The iPhone as International Currency
Vernon Silver is a reporter for Bloomberg News based in Rome, and when an Italian worker heard he was visiting the U.S., she asked Silver if he could pick her up a gold unlocked iPhone 5s. She didn’t want the phone for her own personal use—she wanted to resell it back on the Italian market for a small profit:
It started by accident in December, during a business trip to New York. I live in Rome, where domestic work comes cheap and technology is expensive. An unlocked, gold, 32-gigabyte iPhone 5s that costs about $815 with tax in the U.S. goes for €839 (about $1,130) in Italy, roughly a month’s wages for workers who do laundry, pick up kids from school, or provide care for the elderly. When one worker heard I was visiting the States, she asked me to pick her up an iPhone in lieu of the equivalent cash for work she’d done. Lining up inside the Apple Store on Fifth Avenue, I was surrounded by shoppers speaking languages from around the world. The salesman looked stunned when I said I wanted an unlocked iPhone. Just one?
A new shipment of unlocked 5s phones had just come in, he said, adding that the gold model I asked for was the most popular in Europe and the easiest to resell. To my right, a man with a credit card from a Saudi bank was trying to buy his third and fourth phones of the day. “Make it two,” I said. There was one more step: The salesman grabbed a landline from behind the counter to connect me with my bank’s antifraud department. Purchases from this store, he said, are red flags.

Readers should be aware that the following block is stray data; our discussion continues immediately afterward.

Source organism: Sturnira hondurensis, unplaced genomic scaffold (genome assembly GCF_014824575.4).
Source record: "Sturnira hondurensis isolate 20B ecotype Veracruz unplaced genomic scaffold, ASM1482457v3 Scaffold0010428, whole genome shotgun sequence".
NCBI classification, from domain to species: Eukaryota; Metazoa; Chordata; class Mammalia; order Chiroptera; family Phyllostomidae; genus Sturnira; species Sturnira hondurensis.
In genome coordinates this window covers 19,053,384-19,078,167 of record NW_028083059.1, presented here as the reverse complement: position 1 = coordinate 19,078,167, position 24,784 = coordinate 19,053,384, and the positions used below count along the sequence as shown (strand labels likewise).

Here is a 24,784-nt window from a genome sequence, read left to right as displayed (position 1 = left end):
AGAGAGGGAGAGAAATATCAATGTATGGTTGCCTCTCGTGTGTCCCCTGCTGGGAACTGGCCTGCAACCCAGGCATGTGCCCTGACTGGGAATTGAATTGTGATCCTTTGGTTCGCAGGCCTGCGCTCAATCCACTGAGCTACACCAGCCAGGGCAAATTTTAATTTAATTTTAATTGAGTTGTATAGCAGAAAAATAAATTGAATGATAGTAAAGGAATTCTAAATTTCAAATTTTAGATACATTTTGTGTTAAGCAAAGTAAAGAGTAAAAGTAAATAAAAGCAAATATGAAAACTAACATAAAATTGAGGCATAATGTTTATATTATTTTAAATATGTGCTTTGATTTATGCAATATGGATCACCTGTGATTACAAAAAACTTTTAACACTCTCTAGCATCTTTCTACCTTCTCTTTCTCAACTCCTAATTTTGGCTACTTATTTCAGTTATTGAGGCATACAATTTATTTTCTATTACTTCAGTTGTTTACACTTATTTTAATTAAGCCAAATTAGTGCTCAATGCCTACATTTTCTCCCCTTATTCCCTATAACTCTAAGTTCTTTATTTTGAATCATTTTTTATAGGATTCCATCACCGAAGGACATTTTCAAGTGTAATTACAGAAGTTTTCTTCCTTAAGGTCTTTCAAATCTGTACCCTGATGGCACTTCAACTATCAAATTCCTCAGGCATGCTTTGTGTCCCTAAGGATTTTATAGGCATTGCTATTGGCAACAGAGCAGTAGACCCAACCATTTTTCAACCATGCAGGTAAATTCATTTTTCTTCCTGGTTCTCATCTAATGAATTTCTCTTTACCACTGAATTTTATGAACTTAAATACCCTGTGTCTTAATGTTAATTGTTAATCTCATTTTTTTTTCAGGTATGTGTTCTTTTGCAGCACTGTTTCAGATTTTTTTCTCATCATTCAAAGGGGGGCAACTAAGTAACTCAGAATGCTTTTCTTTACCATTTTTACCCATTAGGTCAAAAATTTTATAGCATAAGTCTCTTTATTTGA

In financial terms, this is known as arbitrage, or taking advantage of price differences in two or more markets. Bloomberg Businessweek has a chart of the going-rate for an unlocked iPhone 5s in various countries—the most expensive being Brazil at $1,196, including taxes. It is kind of mind-blowing that there are people out there willing to spend $1,200 on a cellular device! Vernon has since gone to another Apple store to buy an unlocked iPhone to resell overseas. “Walking in felt like a visit to an ATM,” he wrote.
Photo: Ashok Govind